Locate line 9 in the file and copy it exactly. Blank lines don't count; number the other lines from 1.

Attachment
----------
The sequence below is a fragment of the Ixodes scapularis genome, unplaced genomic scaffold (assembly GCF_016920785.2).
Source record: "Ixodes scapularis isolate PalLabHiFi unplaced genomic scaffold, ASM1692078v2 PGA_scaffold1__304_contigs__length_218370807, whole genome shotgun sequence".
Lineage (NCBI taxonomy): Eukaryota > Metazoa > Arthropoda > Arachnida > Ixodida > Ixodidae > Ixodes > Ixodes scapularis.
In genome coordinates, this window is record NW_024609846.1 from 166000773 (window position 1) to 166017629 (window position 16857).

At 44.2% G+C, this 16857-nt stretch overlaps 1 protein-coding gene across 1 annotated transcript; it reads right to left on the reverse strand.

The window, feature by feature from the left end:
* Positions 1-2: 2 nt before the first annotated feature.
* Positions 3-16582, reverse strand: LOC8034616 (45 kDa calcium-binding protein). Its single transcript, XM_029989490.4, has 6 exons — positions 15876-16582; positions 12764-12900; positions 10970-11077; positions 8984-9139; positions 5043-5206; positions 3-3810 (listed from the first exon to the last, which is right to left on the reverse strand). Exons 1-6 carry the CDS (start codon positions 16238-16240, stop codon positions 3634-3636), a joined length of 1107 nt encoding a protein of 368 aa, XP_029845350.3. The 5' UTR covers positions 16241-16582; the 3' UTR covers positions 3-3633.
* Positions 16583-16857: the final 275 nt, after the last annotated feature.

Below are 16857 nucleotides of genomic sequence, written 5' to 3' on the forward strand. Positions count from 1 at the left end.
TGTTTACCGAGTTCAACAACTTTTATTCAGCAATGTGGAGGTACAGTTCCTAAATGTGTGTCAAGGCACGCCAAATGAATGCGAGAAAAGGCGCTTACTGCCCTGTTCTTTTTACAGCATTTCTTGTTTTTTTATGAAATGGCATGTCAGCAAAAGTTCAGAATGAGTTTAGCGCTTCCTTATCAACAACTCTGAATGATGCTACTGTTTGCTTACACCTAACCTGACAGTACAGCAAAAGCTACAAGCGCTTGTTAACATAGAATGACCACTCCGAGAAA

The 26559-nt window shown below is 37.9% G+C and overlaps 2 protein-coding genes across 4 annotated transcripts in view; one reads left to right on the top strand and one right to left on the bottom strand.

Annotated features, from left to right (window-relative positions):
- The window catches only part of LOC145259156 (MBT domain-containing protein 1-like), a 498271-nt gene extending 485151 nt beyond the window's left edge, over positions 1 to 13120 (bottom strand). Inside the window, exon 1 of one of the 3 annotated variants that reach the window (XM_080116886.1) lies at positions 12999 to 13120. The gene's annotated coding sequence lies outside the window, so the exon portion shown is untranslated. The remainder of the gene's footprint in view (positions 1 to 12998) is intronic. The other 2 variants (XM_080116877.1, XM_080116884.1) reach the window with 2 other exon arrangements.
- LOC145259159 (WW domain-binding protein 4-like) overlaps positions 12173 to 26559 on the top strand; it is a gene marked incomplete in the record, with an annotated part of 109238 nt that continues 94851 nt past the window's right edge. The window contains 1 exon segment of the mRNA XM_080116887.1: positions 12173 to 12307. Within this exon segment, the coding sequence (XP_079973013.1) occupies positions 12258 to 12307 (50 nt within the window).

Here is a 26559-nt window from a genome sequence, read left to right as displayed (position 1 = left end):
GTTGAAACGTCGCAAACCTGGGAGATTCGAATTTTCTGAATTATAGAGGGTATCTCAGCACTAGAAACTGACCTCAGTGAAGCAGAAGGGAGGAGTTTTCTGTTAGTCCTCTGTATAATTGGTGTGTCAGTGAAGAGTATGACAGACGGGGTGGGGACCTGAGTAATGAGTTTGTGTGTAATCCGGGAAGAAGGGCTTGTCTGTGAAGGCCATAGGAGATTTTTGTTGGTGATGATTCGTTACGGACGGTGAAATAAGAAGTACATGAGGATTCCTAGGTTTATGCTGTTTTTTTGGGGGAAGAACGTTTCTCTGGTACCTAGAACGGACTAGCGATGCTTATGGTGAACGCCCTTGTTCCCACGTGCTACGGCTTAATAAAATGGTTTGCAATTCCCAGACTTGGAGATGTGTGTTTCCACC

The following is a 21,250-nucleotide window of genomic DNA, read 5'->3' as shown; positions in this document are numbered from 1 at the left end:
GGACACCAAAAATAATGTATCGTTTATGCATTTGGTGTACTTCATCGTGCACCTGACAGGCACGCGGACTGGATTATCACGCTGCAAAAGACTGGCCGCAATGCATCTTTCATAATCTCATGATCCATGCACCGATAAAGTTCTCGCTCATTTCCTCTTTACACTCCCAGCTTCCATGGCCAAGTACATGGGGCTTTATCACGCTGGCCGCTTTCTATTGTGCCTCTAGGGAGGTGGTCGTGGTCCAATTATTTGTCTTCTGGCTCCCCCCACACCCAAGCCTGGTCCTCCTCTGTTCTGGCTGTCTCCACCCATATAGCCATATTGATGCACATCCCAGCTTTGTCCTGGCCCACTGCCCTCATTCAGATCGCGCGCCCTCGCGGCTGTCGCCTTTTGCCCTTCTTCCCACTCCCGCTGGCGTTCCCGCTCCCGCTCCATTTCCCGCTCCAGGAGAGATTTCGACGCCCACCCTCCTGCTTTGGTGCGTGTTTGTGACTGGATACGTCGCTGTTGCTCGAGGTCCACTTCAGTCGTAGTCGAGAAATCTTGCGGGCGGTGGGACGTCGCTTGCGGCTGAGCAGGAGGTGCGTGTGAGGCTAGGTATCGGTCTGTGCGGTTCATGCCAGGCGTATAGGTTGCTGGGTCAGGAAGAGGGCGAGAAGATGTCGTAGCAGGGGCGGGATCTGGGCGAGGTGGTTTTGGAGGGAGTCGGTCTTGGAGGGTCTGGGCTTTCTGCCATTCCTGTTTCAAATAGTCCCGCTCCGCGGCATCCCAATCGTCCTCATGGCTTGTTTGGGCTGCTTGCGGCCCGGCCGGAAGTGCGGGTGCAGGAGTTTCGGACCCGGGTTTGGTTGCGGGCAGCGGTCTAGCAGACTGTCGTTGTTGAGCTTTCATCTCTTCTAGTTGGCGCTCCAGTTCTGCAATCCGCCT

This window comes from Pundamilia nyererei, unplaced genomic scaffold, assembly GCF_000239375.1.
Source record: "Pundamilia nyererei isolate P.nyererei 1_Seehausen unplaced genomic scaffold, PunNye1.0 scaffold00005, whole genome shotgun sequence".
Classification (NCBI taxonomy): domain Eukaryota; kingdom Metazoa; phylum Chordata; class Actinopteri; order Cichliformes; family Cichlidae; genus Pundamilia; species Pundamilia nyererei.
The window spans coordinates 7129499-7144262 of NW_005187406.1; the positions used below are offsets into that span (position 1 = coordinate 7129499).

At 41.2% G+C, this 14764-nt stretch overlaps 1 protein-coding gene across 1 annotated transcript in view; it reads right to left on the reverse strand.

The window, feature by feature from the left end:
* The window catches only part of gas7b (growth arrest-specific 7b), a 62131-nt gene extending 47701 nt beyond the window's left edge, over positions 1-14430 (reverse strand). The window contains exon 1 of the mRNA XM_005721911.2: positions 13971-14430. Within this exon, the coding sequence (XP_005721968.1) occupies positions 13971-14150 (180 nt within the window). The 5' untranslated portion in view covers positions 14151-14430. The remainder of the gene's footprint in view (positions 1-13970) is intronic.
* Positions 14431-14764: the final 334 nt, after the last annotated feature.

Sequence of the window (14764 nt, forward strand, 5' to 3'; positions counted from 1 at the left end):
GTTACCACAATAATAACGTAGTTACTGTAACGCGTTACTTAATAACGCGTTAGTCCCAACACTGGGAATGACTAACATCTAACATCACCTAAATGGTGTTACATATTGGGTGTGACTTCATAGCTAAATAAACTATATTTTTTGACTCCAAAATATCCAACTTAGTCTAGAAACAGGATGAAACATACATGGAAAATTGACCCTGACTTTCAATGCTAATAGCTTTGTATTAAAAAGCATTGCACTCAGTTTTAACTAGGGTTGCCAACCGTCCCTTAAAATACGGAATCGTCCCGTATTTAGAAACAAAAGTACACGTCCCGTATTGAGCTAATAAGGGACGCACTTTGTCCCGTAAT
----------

* Positions 16583-16857: the final 275 nt, after the last annotated feature.